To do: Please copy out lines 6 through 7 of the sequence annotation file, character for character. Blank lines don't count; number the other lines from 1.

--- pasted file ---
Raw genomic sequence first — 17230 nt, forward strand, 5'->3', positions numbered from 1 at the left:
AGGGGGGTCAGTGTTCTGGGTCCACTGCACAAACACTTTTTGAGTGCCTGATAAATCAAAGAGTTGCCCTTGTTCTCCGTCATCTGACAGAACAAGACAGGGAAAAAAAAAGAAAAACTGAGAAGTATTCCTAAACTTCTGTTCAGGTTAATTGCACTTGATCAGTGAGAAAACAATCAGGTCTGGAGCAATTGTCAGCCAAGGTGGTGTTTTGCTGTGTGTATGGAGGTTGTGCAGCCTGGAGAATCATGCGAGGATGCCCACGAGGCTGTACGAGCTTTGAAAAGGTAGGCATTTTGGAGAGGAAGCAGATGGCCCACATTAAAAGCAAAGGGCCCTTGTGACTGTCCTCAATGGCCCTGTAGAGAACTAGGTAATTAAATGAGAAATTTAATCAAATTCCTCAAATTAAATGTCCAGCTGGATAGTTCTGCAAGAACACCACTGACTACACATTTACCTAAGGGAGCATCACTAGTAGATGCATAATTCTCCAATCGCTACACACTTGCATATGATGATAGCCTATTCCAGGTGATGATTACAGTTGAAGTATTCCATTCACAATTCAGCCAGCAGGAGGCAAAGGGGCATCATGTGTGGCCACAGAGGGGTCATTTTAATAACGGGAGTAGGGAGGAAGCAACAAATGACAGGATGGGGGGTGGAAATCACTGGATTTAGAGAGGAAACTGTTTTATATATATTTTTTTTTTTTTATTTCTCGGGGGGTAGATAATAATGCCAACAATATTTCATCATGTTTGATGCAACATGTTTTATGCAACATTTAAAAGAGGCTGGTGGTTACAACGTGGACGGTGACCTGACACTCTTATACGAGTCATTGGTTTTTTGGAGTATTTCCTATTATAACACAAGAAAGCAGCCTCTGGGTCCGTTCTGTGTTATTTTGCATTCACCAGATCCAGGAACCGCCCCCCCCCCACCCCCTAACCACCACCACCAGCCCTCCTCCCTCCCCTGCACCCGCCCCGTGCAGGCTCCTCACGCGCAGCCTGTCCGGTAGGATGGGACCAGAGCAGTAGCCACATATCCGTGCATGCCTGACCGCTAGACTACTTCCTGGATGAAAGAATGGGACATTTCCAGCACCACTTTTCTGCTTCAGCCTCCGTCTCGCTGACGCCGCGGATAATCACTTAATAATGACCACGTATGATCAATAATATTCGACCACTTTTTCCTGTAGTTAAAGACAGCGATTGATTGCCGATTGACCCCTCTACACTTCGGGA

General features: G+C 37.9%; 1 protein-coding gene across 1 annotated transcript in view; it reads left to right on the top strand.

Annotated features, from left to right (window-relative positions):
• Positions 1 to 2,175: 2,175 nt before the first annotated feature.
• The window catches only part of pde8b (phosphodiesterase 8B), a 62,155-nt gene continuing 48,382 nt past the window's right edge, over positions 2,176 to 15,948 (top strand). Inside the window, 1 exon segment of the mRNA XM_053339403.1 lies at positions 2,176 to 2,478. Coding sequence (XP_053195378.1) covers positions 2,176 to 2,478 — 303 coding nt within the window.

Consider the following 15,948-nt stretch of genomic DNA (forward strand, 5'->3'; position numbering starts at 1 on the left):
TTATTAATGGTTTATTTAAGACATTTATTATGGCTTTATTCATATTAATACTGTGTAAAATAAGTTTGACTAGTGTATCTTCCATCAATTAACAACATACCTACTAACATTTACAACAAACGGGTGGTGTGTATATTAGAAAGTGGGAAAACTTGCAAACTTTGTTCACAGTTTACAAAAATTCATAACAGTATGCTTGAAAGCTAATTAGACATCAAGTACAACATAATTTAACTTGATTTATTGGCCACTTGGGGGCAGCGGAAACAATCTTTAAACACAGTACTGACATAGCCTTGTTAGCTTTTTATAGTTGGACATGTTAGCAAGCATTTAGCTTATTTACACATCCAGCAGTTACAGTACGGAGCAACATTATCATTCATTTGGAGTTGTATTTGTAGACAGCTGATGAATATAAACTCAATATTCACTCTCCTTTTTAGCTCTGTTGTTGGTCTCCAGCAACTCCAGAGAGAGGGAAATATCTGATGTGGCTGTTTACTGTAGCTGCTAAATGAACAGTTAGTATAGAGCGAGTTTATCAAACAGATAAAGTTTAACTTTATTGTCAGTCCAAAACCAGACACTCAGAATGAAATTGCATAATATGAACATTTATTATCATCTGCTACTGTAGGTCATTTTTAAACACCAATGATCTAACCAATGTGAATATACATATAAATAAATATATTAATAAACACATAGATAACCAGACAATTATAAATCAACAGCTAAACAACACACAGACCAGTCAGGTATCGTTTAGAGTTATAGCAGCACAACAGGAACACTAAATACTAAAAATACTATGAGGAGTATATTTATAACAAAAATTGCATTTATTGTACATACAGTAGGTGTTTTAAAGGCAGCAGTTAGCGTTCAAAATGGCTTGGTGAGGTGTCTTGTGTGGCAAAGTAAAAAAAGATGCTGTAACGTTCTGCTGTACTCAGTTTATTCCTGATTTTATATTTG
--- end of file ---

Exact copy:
• The window catches only part of pde8b (phosphodiesterase 8B), a 62,155-nt gene continuing 48,382 nt past the window's right edge, over positions 2,176 to 15,948 (top strand). Inside the window, 1 exon segment of the mRNA XM_053339403.1 lies at positions 2,176 to 2,478. Coding sequence (XP_053195378.1) covers positions 2,176 to 2,478 — 303 coding nt within the window.

Consider the following 15,948-nt stretch of genomic DNA (forward strand, 5'->3'; position numbering starts at 1 on the left):